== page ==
With that being said, consistency isn't always great. By the end of the season, viewers knew to expect stout pass protection and mediocre-at-best run blocking.

    Although Graham Glasgow was the most penalized player on the line, he carried the group. Mason Cole was regularly effective, while Ben Braden, Kyle Kalis and Erik Magnuson were decent.

    Most importantly, thanks to offensive coordinator and line coach Tim Drevno, each member of the unit had better technique and better understood how to react to different looks.

    The execution wasn't always there, but the line made significant progress after a dismal 2014.

    Grade: B-

Defensive Line

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    Evan Habeeb/Getty Images

    The defensive line could've had a reasonable argument for the team's best grade if injuries didn't affect the position.

    Unfortunately for Michigan, Mario Ojemudia—who technically played "Buck" linebacker but was essentially an edge-rushing defensive end—and nose tackle Ryan Glasgow sustained season-ending health problems.

    Chris Wormley, Willie Henry and Maurice Hurst picked up most of the slack, but Ojemudia's absence hurt the pass rush and Glasgow left a major void against the run.

    Nevertheless, the defense ended the year as the nation's No. 4 unit, and a strong front was paramount to that standing.

    Grade: B+

Linebackers

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    Doug Pensinger/Getty Images

    While injuries hurt the defensive line, they exposed the poor finishing ability among the linebackers.

    Desmond Morgan, Joe Bolden and James Ross III were best described as garbage men, cleaning up the trash behind an effective front four.

    When forced to make a tackle in space, though, the linebackers often faltered. Blown gap assignments and an overall lack of quickness plagued the unit.

    Since the aforementioned trio is each out of eligibility, Michigan's main focus for the next two recruiting cycles should be linebacker.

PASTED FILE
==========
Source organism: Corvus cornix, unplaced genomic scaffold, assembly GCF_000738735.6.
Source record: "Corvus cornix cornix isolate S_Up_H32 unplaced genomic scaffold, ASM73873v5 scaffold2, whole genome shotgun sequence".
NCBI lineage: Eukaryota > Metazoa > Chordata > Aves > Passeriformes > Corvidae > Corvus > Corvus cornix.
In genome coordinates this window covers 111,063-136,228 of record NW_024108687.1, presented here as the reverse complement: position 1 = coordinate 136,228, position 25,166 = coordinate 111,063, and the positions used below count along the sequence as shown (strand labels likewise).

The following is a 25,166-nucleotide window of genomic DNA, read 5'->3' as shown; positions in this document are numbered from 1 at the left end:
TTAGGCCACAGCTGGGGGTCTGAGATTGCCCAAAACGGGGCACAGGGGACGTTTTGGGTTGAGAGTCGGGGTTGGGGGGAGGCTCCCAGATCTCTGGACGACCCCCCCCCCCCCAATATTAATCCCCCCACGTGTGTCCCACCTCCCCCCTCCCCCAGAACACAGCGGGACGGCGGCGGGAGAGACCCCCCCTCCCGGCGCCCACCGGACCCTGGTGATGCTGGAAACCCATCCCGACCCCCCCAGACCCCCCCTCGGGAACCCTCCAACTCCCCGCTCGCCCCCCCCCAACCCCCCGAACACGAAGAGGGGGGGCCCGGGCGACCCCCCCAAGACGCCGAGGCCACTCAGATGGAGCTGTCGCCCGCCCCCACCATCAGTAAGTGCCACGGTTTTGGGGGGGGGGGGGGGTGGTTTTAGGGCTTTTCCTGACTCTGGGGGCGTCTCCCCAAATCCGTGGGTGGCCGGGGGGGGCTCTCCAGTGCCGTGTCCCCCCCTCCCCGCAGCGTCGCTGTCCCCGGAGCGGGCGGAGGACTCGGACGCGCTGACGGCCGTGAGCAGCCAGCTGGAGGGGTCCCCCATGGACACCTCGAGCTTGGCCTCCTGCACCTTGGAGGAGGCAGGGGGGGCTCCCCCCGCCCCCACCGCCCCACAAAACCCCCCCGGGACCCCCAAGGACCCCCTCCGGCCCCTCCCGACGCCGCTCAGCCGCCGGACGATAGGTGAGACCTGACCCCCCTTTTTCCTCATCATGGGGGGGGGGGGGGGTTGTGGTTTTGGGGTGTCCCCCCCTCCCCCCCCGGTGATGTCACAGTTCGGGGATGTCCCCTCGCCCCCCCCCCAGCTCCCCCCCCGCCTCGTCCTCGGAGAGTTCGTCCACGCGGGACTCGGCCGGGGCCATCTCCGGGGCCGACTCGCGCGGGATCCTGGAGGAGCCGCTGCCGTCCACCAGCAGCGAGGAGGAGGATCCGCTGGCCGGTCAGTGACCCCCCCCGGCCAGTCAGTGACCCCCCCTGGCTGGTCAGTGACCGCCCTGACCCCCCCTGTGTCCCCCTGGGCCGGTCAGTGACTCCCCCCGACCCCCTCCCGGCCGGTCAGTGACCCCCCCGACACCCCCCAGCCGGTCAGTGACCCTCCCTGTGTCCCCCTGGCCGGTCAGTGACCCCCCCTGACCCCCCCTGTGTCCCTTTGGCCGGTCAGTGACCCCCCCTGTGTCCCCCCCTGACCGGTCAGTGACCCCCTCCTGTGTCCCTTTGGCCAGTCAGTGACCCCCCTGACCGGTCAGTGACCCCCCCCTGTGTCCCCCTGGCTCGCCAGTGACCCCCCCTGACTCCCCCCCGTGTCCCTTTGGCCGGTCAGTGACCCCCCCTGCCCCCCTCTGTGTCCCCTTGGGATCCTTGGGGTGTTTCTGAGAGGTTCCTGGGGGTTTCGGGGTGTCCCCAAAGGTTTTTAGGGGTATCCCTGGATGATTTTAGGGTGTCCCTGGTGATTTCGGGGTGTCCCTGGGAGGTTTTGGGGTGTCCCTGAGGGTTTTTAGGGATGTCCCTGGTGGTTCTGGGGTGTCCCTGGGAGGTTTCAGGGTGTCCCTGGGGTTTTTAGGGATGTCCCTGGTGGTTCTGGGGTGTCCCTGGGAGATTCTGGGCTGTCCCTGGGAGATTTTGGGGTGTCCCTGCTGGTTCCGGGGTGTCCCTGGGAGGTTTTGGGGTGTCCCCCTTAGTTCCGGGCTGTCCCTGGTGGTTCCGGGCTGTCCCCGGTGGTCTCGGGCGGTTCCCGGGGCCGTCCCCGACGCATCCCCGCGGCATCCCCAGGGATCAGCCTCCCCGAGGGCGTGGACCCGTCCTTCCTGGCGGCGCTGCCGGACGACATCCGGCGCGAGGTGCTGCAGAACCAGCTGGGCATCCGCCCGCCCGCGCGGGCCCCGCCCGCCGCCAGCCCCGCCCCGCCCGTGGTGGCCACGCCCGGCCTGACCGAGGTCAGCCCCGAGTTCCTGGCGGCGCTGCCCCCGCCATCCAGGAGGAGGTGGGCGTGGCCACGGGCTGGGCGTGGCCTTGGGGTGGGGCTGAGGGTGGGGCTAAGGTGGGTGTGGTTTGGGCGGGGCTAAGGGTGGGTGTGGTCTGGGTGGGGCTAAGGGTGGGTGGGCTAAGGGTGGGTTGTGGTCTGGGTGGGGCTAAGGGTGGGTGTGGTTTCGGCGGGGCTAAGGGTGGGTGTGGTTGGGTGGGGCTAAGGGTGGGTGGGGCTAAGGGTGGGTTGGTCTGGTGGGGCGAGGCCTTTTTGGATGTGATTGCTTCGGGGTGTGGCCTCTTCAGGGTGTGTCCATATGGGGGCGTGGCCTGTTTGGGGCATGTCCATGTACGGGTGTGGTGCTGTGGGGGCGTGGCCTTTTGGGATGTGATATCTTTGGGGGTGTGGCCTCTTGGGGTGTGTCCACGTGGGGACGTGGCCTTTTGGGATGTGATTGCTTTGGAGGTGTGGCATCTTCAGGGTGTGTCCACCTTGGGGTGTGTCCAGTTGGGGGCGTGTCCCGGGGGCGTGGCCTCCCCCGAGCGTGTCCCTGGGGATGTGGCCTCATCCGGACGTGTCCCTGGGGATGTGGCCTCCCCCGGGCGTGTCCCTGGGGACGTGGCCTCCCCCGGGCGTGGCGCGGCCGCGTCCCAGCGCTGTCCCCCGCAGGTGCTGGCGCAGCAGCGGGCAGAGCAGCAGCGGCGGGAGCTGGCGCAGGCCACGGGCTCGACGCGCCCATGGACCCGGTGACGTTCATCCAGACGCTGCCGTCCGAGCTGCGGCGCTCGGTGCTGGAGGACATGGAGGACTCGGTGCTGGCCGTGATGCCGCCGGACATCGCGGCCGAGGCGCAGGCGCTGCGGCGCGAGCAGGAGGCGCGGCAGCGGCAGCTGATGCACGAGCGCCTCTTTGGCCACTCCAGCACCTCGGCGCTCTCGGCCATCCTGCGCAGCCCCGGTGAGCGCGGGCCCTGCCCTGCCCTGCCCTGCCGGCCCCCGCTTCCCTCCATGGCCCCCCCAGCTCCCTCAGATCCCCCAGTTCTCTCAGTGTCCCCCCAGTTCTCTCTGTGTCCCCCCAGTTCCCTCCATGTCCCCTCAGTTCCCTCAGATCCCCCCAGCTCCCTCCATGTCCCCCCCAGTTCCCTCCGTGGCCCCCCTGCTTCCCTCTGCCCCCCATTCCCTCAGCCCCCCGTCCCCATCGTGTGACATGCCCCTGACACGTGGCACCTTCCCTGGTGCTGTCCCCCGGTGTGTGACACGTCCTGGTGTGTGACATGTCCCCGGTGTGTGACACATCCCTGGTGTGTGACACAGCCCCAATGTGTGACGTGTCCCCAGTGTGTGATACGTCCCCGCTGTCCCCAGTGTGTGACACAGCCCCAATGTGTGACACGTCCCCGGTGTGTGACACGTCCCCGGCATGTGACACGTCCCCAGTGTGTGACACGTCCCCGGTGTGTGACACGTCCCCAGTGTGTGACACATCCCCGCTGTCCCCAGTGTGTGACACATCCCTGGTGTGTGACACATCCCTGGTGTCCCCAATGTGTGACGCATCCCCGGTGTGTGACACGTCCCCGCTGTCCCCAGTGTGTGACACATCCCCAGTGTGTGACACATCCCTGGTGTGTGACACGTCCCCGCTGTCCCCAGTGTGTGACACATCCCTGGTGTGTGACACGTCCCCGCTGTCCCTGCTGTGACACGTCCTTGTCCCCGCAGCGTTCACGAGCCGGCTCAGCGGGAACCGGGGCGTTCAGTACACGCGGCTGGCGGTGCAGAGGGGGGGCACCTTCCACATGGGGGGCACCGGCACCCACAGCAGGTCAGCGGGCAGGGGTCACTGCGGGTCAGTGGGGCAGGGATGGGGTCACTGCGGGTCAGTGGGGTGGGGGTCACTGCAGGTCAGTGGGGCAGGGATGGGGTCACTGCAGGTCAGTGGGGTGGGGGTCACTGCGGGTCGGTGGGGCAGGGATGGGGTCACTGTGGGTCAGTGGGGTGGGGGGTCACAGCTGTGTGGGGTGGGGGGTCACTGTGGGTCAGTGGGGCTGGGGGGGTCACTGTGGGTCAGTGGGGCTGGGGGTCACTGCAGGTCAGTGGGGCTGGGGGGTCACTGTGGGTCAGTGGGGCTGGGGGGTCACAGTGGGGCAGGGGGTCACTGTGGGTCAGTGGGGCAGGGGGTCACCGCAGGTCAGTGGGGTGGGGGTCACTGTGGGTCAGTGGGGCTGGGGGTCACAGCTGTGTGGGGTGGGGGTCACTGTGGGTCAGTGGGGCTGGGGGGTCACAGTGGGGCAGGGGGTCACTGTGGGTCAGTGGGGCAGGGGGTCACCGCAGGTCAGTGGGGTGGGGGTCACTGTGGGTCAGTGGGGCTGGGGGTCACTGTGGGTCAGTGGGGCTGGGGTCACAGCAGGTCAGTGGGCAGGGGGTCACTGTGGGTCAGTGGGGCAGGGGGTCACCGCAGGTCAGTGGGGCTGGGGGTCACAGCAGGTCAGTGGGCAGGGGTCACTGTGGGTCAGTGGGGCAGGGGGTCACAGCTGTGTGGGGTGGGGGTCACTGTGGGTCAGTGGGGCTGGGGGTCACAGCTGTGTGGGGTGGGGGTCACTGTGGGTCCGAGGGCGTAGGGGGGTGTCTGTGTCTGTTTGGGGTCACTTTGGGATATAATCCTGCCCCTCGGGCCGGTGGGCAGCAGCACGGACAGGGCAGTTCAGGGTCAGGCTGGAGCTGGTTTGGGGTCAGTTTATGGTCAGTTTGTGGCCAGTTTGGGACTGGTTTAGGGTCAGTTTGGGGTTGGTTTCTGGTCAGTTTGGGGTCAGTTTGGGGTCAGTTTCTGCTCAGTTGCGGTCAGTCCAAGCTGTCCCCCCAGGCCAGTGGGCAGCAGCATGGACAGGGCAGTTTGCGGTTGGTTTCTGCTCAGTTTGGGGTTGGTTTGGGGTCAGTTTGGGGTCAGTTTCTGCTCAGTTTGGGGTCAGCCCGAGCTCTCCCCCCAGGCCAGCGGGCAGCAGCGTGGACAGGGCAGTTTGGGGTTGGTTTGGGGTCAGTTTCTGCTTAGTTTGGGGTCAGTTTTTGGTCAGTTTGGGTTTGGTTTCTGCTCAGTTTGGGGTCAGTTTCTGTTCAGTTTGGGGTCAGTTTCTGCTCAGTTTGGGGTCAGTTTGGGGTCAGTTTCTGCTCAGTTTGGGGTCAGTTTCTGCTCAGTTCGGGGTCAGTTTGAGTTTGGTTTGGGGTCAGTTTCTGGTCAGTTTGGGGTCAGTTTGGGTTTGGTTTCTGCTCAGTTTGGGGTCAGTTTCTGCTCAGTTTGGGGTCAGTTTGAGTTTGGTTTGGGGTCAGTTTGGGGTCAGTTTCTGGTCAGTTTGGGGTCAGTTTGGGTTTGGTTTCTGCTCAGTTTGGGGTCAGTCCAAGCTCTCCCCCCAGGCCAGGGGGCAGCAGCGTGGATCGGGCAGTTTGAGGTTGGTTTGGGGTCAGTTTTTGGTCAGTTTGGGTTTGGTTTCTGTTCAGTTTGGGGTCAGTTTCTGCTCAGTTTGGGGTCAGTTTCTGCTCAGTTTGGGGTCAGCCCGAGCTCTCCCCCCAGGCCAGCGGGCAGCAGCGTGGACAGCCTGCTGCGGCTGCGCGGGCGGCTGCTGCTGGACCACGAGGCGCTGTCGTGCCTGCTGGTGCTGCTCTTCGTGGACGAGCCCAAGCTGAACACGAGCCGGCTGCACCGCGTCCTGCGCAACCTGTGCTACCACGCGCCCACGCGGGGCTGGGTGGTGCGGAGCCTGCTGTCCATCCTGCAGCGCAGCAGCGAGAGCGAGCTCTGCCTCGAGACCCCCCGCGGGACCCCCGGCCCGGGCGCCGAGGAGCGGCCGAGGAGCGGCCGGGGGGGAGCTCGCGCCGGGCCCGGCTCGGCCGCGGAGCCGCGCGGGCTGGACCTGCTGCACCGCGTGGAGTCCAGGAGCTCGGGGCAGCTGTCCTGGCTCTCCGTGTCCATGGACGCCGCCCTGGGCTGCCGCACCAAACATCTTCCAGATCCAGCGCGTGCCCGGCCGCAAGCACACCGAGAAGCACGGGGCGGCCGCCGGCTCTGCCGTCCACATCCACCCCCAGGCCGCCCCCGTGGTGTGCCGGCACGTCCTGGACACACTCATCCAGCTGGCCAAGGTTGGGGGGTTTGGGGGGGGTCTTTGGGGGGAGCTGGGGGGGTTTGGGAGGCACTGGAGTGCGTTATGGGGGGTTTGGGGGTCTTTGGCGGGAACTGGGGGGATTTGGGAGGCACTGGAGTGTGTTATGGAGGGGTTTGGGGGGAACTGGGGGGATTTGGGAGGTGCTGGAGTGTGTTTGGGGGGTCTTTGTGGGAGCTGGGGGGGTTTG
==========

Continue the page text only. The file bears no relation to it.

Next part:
Grade: C+

Secondary

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    Not only did opponents have to deal with a superb defensive line, they had to figure out how to beat Michigan's secondary, too. That didn't happen often.

    The Wolverines held 10 of 12 teams to less than 250 yards passing, including a five-game streak where they surrendered 150 or fewer. Michigan finished as the nation's No. 3 pass defense.

    Jourdan Lewis—a second-team All-Americanand Jabrill Peppers both achieved first-team All-Big Ten honors, while Jarrod Wilson received an honorable-mention nod.

    Wilson is the lone piece who cannot return, so the secondary could be even better in 2016 as long as Lewis follows through on his plan to forgo the NFL draft.

    Grade: A-

Specialists

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    Duane Burleson/Associated Press

    Most of the special teams units had respectable seasons overshadowed by one glaring slip-up.

    Blake O'Neill's mishandled snap led to Michigan State's improbable victory in Week 7. Kickoff coverage allowed a 98-yard return touchdown to Rutgers in Week 10. Punt coverage blew two tackles on a 51-yard punt score against Indiana the following weekend.

    Otherwise, the oft-overlooked facet of the game typically favored the Wolverines.

    Kenny Allen buried 13 of 14 field goals within 40 yards and 16 of his 20 total attempts. O'Neill netted 41.3 yards per punt. Chesson, Peppers and Lewis combined to make Michigan the second-best kickoff return team nationally.

    Special teamers don't receive much attention until they screw up. Excluding one everlasting mishap, Michigan avoided the negative spotlight.

    Grade: B


    All recruiting information via 247Sports. Stats from cfbstats.com and B/R research using NCAA play-by-play data. Quotes obtained firsthand unless otherwise noted. Follow Bleacher Report CFB Writer David Kenyon on Twitter @Kenyon19_BR.